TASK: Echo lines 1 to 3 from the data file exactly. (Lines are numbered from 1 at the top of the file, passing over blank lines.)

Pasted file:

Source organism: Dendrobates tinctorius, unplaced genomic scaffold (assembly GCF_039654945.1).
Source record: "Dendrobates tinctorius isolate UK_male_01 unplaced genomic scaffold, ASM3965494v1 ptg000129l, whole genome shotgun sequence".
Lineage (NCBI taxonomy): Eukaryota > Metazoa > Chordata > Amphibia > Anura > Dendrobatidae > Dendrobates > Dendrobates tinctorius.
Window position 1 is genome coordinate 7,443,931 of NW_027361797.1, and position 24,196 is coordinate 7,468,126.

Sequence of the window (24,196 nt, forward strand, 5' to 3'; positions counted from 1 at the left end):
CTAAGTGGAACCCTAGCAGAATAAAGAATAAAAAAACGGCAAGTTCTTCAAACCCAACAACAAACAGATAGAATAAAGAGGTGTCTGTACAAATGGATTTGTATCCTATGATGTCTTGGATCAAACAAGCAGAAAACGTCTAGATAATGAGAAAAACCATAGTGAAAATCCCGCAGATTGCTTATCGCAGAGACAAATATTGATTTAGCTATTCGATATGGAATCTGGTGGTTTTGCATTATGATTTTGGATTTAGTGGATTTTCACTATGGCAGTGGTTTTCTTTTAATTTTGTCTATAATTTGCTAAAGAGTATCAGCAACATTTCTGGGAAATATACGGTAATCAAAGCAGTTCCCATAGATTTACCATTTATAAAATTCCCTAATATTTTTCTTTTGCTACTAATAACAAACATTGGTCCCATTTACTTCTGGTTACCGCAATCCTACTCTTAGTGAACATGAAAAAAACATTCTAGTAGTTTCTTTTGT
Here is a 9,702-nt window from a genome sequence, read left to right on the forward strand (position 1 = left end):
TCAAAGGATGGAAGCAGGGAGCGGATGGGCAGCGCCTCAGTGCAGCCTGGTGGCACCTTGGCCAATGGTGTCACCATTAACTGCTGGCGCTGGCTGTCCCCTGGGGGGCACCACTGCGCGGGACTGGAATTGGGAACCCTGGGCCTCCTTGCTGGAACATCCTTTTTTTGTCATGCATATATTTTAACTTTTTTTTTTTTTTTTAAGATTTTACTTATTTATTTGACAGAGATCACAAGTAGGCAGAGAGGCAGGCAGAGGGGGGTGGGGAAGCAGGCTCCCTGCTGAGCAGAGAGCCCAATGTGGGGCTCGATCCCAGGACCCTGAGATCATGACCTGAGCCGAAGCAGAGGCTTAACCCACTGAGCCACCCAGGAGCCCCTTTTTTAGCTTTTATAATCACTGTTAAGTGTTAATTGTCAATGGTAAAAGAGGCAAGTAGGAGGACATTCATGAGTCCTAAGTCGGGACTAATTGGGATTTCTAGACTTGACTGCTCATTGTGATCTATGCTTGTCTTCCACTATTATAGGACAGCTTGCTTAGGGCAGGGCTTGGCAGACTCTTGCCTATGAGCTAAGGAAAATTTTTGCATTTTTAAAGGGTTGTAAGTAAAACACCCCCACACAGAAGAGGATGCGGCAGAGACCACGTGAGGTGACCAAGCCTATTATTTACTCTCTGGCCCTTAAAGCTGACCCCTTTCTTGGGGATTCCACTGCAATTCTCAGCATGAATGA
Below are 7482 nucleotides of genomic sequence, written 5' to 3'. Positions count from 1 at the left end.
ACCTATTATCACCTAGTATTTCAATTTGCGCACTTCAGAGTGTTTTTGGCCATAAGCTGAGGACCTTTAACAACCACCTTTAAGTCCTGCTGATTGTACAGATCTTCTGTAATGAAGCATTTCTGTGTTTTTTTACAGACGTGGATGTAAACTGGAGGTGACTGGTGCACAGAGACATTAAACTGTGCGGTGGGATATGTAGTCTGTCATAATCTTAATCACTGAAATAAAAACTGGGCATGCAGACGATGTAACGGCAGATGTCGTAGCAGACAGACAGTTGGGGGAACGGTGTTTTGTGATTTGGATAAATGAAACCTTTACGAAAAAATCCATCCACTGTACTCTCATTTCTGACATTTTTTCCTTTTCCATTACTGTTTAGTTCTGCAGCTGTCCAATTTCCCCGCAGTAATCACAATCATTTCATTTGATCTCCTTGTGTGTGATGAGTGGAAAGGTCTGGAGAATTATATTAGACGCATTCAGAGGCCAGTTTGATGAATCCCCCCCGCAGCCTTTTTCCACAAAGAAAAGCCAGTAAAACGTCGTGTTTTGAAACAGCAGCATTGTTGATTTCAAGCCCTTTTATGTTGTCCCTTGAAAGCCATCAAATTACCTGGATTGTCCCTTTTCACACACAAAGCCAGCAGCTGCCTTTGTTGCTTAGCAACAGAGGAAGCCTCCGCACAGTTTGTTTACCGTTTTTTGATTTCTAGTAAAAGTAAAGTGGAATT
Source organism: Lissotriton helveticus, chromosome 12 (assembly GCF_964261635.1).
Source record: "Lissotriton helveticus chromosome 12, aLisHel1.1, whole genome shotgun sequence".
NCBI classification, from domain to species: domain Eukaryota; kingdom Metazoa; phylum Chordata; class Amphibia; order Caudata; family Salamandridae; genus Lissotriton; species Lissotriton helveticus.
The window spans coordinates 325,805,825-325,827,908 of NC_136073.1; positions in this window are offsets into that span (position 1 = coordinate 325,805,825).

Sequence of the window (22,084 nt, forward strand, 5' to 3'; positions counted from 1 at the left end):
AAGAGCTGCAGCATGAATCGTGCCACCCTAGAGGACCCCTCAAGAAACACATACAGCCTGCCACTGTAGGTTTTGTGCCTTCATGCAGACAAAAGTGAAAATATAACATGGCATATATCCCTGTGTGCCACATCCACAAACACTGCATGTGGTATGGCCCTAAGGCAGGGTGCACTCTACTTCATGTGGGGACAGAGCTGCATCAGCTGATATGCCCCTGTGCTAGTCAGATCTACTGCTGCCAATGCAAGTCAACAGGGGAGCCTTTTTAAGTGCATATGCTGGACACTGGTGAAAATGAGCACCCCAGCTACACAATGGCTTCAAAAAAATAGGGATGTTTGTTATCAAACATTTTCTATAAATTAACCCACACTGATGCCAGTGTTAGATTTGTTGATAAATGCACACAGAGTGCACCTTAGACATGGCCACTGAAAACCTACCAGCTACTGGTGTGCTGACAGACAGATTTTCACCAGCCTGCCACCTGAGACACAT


Source organism: Dendrobates tinctorius, unplaced genomic scaffold (assembly GCF_039654945.1).
Source record: "Dendrobates tinctorius isolate UK_male_01 unplaced genomic scaffold, ASM3965494v1 ptg000129l, whole genome shotgun sequence".
Lineage (NCBI taxonomy): Eukaryota > Metazoa > Chordata > Amphibia > Anura > Dendrobatidae > Dendrobates > Dendrobates tinctorius.